Blunt Diaphragmatic Rupture a Case Report and Literature Review | Abstract
Emergency Medicine: Open Access

Emergency Medicine: Open Access
Open Access

ISSN: 2165-7548


Blunt Diaphragmatic Rupture a Case Report and Literature Review

Anas Al-Kahwa

Background: Diaphragmatic injury is a diagnostic and therapeutic challenge.
Materials and methods: We present a collective review of the clinical literature of 1167 patients treated for blunt diaphragmatic rupture (BDR) at various centres from 1957 to 2014. Furthermore, we report an unusual case of a 17-year-old man who sustained an isolated left-sided diaphragmatic rupture with visceral herniation as a result of low-velocity fall.
Results: 70% of the patients were males and the mean age was 39.1 years. The median injury severity score (ISS) was 32.9. Motor vehicle accidents (MVA) were the most frequent cause for BDR accounting for 89% of the cases. Left-sided diaphragmatic rupture occurred almost 3 times more often than right-sided. Diaphragm rupture is rarely seen as an isolated injury in blunt trauma. 95%-100% of patients with BDR have associated injuries including head injuries (30%), chest injuries (51%), pelvic fractures (39%), multiple rib fractures (46%), spleen injuries (42%), liver injuries (28%) and gut injuries (22%). Chest X-ray was diagnostic for BDR in 17%-61%, while CT had a sensitivity ranging between 82-100%. The death rate in our study was estimated to 21.6%.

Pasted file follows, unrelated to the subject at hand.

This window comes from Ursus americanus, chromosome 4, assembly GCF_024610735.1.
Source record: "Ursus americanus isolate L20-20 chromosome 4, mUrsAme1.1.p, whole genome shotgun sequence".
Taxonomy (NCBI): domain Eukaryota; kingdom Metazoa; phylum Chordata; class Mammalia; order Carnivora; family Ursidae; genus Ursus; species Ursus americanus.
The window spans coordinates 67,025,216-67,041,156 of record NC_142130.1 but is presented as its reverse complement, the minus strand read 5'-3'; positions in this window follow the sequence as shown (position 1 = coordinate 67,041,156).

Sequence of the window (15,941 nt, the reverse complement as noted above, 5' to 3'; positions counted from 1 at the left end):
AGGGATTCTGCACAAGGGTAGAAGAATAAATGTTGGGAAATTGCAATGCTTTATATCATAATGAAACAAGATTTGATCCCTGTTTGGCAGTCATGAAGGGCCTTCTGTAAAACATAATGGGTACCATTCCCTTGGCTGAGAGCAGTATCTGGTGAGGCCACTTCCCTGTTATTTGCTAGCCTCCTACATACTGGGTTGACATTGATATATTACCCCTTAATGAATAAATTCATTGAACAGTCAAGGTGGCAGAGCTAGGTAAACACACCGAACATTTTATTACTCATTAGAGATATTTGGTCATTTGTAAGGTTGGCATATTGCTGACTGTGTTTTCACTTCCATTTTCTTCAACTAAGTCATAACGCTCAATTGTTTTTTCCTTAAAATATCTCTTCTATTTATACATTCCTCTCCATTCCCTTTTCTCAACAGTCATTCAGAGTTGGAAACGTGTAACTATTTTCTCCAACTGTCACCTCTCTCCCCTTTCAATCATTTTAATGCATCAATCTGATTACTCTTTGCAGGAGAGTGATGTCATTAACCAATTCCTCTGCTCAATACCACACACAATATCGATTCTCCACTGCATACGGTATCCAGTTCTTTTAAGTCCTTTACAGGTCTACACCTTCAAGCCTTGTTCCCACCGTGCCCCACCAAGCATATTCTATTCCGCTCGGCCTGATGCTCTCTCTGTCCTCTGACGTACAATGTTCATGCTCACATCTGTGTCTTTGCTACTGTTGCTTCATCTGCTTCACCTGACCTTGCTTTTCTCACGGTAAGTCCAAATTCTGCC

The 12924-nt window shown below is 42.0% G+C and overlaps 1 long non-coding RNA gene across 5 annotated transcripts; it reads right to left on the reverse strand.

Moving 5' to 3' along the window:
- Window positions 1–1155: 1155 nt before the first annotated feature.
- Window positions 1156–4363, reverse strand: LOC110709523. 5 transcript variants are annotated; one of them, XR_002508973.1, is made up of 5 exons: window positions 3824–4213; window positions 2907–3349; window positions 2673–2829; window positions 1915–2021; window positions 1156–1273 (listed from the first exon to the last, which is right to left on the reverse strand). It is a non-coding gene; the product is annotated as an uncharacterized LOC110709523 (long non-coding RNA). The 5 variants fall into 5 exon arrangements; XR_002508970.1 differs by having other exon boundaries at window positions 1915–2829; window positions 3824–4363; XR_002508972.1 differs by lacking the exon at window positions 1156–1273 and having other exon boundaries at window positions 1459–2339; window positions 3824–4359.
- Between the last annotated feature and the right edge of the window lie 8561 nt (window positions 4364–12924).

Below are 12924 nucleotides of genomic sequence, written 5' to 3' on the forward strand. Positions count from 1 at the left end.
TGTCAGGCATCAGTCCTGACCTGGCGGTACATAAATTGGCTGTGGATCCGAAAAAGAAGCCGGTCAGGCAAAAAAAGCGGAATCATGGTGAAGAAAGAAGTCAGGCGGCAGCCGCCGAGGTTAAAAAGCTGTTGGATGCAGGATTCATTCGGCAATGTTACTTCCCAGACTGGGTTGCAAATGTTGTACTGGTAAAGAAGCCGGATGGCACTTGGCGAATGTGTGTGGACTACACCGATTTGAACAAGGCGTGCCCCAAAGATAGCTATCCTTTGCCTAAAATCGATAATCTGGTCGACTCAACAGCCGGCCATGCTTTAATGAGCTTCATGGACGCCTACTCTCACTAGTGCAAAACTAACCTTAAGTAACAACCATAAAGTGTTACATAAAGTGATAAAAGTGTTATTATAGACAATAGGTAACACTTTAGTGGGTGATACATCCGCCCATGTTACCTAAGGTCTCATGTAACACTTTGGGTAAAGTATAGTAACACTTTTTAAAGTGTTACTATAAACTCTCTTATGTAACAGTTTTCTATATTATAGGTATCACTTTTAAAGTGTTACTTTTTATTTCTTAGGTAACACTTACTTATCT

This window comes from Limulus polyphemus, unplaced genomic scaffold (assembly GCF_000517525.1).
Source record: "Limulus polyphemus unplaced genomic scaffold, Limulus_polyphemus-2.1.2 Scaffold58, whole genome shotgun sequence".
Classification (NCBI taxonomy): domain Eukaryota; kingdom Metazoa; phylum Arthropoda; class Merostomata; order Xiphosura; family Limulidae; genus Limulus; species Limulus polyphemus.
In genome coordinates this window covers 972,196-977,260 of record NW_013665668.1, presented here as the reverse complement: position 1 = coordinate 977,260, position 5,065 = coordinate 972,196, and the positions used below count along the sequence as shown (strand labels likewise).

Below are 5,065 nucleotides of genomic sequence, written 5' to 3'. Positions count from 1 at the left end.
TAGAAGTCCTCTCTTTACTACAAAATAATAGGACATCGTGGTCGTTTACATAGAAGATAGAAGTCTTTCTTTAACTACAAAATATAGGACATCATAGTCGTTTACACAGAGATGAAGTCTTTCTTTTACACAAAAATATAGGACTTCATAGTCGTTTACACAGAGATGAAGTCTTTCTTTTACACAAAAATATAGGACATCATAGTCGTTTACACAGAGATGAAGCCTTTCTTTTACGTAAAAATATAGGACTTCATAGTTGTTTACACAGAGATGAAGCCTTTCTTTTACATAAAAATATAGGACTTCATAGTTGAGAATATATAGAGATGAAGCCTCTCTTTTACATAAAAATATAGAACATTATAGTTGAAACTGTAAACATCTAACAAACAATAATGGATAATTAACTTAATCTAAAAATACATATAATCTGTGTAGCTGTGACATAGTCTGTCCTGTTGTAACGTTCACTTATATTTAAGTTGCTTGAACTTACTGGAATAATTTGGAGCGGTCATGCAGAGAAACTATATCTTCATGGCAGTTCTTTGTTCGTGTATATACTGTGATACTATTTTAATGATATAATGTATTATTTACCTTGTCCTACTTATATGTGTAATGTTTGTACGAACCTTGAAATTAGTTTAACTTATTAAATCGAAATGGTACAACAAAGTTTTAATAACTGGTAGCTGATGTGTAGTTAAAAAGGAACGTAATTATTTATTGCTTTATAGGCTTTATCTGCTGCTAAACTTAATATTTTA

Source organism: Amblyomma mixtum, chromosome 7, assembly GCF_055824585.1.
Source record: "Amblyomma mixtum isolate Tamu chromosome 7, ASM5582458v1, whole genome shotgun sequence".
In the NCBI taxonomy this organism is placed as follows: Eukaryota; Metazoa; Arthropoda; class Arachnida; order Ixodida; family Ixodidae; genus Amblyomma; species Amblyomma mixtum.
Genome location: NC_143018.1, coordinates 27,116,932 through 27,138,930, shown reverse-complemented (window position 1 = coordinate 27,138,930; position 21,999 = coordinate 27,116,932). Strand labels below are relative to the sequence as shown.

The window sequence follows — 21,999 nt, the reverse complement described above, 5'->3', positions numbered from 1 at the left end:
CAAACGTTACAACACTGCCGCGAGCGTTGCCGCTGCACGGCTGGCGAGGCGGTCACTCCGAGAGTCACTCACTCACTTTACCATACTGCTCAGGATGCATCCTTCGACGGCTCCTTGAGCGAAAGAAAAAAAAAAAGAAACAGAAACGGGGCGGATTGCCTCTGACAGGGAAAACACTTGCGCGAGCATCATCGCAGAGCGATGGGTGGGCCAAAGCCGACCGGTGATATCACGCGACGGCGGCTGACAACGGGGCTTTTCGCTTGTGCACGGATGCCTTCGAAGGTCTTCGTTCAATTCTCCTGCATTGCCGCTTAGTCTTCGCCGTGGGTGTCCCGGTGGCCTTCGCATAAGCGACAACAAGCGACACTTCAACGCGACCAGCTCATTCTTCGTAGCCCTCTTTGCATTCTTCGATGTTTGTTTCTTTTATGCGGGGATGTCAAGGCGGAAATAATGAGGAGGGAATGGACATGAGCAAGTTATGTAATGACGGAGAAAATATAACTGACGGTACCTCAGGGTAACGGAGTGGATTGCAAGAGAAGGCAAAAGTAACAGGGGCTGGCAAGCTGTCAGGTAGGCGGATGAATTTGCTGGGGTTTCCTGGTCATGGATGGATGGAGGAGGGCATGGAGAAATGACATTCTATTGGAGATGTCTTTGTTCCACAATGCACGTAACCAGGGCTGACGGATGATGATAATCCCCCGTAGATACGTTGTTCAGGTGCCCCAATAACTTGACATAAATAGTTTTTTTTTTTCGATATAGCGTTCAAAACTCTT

Conclusion: BDR should be suspected in every case of blunt trauma even though most of the cases were related to high-velocity impact in MVA. A high index of clinical suspicion combined with repeated and selective radiologic evaluation is necessary for early diagnosis. Nevertheless, proper initial resuscitation and correction of other serious injuries may be more lifesaving in patients with BDR.